I started out as a “budget bride,” but I think I have blown the wedding budget. Good thing I am saving money on all the other stuff in my life! If you need to learn how to save money, too, this mini-series is for you.
I used to HATE going to the grocery store. There were too many choices, and a bunch of small children with their itty bitty mini shopping carts were all up in my way, and then the next thing I know, I would end up paying a bunch of hard-earned money for things like paper towels and milk. Ugh. I would spend a ton of money, have a bunch of items that required cooking before eating, and be really grumpy too. It totally sucked.
Image via Hubert
Yes, you’re cute. Now please get the hell out of my way.
But about a year ago I learned about extreme couponing. I am NOT crazy like the people on that new TLC show Extreme Couponing. (TLC is really attracting a lot of freaks these days, by the way.) I am just being efficient in my shopping. I get to save more money, and the added benefit is I no longer hate grocery shopping because now it’s more like a game that I always win!
These groceries came to $102.98 with tax and before any discounts. By using the grocery store’s discount card, I saved $33.97. Almost everything I bought was on sale with the discount card.
– $33.97 savings with Harris Teeter VIC card
Then I used coupons, and since this was “super doubles” week, coupons up to $1.99 were doubled! I saved $52.45 with coupons.
– $52.45 savings with coupons
= final total of $16.56
Yes, that does mean I only spent $16.56 on $102.98 worth of groceries! I would calculate what percentage I saved, but I have already done enough math for one day.
I know, Isabella was amazed, too!
Actually, she just wants some of those Pounce treats that I ended up getting, of course, for free.
Here are the very basics of extreme couponing.
1. Buy stuff when it is on sale. OK, maybe that is, like, sooooooo obvious to everyone else, but it was not to me. Don’t wait to buy things when you need them…always buy what is on sale!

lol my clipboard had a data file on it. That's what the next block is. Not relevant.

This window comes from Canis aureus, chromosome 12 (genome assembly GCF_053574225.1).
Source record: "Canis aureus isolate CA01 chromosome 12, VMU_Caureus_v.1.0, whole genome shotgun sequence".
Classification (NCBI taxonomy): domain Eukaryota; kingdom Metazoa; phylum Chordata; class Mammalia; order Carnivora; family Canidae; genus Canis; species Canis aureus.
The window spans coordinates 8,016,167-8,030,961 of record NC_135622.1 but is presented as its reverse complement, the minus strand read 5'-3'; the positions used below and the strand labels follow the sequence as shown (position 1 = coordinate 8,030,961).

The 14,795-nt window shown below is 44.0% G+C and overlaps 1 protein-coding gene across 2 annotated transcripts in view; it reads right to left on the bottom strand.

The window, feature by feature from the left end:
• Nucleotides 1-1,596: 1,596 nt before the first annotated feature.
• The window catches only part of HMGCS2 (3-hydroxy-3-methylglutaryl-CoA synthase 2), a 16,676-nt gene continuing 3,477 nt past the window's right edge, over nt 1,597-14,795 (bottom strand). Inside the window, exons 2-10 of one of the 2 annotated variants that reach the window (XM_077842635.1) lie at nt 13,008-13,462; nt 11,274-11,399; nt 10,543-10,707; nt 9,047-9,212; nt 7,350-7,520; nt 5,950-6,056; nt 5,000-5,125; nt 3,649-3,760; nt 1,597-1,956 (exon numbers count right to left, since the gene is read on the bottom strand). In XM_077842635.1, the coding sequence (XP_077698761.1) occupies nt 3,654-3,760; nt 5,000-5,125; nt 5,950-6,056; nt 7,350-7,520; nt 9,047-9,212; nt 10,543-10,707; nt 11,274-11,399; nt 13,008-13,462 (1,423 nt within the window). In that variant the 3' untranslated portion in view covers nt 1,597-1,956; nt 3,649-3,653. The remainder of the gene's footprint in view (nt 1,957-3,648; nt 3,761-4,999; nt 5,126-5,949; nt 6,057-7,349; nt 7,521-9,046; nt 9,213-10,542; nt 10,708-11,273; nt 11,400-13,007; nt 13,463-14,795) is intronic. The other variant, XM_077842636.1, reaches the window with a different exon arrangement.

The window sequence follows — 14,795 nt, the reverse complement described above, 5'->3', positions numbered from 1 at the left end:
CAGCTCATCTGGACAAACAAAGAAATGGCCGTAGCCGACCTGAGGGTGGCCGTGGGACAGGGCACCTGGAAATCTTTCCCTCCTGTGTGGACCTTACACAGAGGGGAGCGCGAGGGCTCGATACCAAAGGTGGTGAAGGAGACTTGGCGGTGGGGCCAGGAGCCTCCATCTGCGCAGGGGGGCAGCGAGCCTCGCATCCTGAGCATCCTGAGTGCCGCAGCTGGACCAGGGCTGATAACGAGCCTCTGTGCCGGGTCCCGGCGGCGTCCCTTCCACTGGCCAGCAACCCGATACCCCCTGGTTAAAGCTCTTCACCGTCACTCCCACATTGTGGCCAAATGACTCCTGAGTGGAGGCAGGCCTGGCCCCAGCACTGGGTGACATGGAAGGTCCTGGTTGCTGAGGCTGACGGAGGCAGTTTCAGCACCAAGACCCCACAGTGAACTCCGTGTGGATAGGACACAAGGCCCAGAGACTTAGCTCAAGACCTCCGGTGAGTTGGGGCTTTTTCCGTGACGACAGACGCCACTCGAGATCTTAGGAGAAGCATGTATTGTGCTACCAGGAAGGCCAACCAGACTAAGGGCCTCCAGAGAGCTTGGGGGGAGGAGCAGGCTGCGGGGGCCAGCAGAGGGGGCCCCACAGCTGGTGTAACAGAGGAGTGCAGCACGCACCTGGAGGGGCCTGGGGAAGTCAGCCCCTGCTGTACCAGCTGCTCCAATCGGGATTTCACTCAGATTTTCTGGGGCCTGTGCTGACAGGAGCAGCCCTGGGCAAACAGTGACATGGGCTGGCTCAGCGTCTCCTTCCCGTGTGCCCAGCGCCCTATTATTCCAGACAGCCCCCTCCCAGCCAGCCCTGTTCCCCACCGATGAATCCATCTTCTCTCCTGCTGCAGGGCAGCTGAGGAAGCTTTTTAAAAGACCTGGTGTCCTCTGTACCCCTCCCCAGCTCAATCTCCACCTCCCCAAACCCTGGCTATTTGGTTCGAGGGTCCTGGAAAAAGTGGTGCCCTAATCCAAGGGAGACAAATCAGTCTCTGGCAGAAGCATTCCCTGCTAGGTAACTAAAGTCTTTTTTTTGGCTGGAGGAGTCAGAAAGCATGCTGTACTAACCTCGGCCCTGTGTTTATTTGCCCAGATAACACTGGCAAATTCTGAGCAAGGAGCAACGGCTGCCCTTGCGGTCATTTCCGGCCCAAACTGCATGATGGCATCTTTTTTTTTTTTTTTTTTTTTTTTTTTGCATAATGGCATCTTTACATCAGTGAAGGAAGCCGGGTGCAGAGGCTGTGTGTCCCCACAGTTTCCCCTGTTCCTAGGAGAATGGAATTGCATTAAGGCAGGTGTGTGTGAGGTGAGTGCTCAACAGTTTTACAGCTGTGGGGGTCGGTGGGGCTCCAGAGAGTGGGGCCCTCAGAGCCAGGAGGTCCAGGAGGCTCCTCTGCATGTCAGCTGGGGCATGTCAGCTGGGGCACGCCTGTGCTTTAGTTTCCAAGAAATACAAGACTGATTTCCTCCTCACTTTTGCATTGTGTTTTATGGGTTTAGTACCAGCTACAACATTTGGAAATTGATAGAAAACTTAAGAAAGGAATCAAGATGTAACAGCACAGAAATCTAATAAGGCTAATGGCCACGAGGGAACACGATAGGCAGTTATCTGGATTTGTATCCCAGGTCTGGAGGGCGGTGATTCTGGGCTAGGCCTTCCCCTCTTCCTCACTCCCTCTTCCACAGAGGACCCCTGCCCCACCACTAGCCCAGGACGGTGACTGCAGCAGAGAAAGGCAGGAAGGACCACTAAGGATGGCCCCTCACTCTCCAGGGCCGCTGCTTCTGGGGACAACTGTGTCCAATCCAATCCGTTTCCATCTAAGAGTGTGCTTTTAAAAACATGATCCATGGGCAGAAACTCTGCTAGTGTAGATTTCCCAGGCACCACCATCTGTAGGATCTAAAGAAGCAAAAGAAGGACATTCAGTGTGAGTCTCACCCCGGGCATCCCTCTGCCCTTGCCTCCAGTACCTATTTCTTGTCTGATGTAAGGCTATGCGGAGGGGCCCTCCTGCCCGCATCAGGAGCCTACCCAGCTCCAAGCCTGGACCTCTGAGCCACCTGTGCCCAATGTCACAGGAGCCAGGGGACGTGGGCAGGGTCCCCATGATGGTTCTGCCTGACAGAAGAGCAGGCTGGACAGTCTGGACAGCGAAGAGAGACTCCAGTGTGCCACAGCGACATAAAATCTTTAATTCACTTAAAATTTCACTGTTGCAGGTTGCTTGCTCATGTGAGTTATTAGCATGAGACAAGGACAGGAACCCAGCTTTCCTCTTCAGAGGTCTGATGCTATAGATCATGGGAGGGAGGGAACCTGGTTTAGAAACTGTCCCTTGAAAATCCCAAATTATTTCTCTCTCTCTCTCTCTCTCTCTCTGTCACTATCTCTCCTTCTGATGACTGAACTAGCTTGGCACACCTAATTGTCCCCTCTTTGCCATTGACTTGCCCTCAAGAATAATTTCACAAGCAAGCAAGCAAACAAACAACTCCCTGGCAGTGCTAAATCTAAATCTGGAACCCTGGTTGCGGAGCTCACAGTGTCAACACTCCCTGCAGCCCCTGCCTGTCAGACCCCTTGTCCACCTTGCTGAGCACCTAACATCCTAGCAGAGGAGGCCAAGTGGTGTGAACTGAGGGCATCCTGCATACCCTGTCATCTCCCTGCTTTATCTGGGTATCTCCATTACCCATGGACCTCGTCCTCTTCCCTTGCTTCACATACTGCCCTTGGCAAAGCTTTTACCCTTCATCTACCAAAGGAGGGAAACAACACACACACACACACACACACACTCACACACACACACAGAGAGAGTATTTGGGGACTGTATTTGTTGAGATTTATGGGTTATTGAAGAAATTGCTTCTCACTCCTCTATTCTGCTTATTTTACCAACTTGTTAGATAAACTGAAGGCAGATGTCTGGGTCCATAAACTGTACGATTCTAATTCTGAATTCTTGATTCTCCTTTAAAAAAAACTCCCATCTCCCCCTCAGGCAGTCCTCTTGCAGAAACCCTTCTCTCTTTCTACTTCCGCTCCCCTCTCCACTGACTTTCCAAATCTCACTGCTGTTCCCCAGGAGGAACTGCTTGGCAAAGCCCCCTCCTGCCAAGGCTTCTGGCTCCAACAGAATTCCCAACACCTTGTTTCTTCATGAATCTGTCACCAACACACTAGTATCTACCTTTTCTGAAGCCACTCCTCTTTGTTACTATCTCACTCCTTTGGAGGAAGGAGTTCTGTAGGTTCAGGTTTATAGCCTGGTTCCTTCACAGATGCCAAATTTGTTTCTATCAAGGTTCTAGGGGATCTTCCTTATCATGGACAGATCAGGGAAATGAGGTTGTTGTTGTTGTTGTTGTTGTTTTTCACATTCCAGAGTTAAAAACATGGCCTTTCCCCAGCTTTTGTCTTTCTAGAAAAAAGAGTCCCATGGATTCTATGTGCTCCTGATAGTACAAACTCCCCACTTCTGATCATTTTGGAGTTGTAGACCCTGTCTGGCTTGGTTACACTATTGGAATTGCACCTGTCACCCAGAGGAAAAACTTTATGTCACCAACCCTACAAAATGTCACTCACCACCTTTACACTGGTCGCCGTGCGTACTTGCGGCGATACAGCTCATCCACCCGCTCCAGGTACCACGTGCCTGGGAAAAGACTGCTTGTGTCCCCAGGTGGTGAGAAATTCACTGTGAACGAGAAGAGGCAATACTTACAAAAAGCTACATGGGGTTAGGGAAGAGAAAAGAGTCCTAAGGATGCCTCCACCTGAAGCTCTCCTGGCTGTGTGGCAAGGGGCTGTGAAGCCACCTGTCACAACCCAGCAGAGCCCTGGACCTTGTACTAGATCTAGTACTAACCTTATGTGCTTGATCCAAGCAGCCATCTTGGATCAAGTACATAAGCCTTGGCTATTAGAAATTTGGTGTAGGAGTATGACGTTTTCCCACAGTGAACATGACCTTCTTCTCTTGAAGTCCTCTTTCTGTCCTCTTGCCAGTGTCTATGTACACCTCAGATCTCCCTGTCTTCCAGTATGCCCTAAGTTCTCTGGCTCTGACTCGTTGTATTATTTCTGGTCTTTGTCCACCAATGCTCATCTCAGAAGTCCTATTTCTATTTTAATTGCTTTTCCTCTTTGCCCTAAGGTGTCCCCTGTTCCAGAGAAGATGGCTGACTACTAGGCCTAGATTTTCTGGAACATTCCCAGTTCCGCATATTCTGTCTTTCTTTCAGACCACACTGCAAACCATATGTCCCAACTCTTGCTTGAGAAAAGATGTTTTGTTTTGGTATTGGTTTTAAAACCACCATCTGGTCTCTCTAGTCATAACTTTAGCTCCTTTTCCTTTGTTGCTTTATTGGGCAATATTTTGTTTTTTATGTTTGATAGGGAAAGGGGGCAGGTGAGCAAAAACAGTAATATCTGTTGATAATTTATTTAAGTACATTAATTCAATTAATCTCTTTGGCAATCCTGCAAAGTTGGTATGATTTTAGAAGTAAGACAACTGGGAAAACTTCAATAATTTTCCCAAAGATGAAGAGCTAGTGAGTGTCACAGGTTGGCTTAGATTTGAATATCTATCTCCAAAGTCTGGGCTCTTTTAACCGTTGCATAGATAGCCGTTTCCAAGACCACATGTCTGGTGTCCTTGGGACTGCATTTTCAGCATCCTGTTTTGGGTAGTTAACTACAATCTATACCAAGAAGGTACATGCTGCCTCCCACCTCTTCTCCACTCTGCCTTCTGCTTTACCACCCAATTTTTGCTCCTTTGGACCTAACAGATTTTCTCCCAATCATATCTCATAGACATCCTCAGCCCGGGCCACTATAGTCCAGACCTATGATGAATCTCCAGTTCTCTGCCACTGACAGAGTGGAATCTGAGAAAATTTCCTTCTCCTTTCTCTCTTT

2. Use coupons. There are two types of coupons: manufacturer (the majority of the coupons in the world) and store coupons. Manufacturer coupons can be used anywhere. Store coupons are like “Target coupon” or “CVS coupon.” A lot of times you can print store coupons from their site. Usually you can pair a manufacturer coupon with a store coupon. Crazy, I know!
3. If you’re lazy and hate math, like me, you don’t want to be bothered with looking at sale papers and comparing stores and items and prices. Who has time? So instead, find a (free) coupon website that will tell you what you need to know. I use Southern Savers. A magical angel named Jenny runs it, and she lists all the popular stores in the South, including grocery stores and drugstores. Moreover, she lists what is on sale at a good price each week and links the coupons to it. Yes, she basically does all the work for you. A LOT of the coupons are printable, so you don’t even need the Sunday paper necessarily, although, of course, a lot of great coupons come in it as well.
Screenshot via Southern Savers
4. Pick one or two stores and start small! It took me a bit of practice to understand the systems at even one store. I regularly shop at Harris Teeter and CVS. Both are considered “pricier” stores, but if you understand their sales policies and their coupon/reward policies, in the long run they both are the most economical. At first I was stoked to save five or ten dollars. Then I regularly began saving between 40–60% on groceries. And on super special weeks like the one I broke down earlier, I save a lot more!
5. Be flexible. If you are a picky eater or are only loyal to one brand and flavor and size of toothpaste, you are not going to be as successful at couponing. Lucky for me, I eat anything and I don’t really care about what deodorant or toothpaste I use. I especially don’t care even more when I know it’s free. Being flexible in terms of cleaning products and health and beauty brands will get you far.
So, that’s it! I really recommend finding a coupon site that does most of the work for you. Once you get the hang of it, it’s easy. For the shopping trip I profiled, I spent about 45 minutes making a list and printing and cutting coupons, and then 45 minutes actually shopping in the store. For a savings of, um, some high percentage, that is well worth it to me!
Do you coupon*? Do you think it’s OK for me to call myself a budget bride even though my budget blew up if I am saving money in other ways? What if I keep using the quotation marks like this: I’m a “budget bride”? Yeah…probably not…
*Yes, “coupon” is now being used as a verb, especially among those of us who, well, coupon!